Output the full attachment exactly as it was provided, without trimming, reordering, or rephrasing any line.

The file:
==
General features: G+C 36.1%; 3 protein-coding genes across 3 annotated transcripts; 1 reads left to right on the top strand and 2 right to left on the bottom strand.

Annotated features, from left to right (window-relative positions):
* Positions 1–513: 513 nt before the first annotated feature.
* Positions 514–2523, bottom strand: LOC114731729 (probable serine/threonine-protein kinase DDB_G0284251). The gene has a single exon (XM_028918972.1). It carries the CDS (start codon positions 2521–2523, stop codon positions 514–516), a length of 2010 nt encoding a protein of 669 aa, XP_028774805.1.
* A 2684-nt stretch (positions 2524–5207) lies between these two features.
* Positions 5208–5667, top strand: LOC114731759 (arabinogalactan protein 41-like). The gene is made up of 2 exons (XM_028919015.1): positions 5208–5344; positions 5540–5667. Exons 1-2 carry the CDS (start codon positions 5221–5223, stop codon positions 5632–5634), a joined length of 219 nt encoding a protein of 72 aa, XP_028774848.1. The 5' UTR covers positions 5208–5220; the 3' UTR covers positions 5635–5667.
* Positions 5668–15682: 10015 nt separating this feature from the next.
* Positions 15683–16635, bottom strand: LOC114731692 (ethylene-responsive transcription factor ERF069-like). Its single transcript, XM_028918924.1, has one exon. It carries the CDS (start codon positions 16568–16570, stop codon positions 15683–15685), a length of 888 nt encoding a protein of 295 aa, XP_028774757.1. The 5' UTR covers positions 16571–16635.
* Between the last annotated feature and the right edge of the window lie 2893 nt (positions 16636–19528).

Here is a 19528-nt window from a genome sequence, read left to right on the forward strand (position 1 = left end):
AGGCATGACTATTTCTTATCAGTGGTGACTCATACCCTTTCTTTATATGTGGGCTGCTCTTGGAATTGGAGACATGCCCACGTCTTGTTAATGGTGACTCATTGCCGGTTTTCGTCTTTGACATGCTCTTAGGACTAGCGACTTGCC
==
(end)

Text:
General features: G+C 36.1%; 3 protein-coding genes across 3 annotated transcripts; 1 reads left to right on the top strand and 2 right to left on the bottom strand.

Annotated features, from left to right (window-relative positions):
* Positions 1–513: 513 nt before the first annotated feature.
* Positions 514–2523, bottom strand: LOC114731729 (probable serine/threonine-protein kinase DDB_G0284251). The gene has a single exon (XM_028918972.1). It carries the CDS (start codon positions 2521–2523, stop codon positions 514–516), a length of 2010 nt encoding a protein of 669 aa, XP_028774805.1.
* A 2684-nt stretch (positions 2524–5207) lies between these two features.
* Positions 5208–5667, top strand: LOC114731759 (arabinogalactan protein 41-like). The gene is made up of 2 exons (XM_028919015.1): positions 5208–5344; positions 5540–5667. Exons 1-2 carry the CDS (start codon positions 5221–5223, stop codon positions 5632–5634), a joined length of 219 nt encoding a protein of 72 aa, XP_028774848.1. The 5' UTR covers positions 5208–5220; the 3' UTR covers positions 5635–5667.
* Positions 5668–15682: 10015 nt separating this feature from the next.
* Positions 15683–16635, bottom strand: LOC114731692 (ethylene-responsive transcription factor ERF069-like). Its single transcript, XM_028918924.1, has one exon. It carries the CDS (start codon positions 16568–16570, stop codon positions 15683–15685), a length of 888 nt encoding a protein of 295 aa, XP_028774757.1. The 5' UTR covers positions 16571–16635.
* Between the last annotated feature and the right edge of the window lie 2893 nt (positions 16636–19528).

Here is a 19528-nt window from a genome sequence, read left to right on the forward strand (position 1 = left end):
AGGCATGACTATTTCTTATCAGTGGTGACTCATACCCTTTCTTTATATGTGGGCTGCTCTTGGAATTGGAGACATGCCCACGTCTTGTTAATGGTGACTCATTGCCGGTTTTCGTCTTTGACATGCTCTTAGGACTAGCGACTTGCC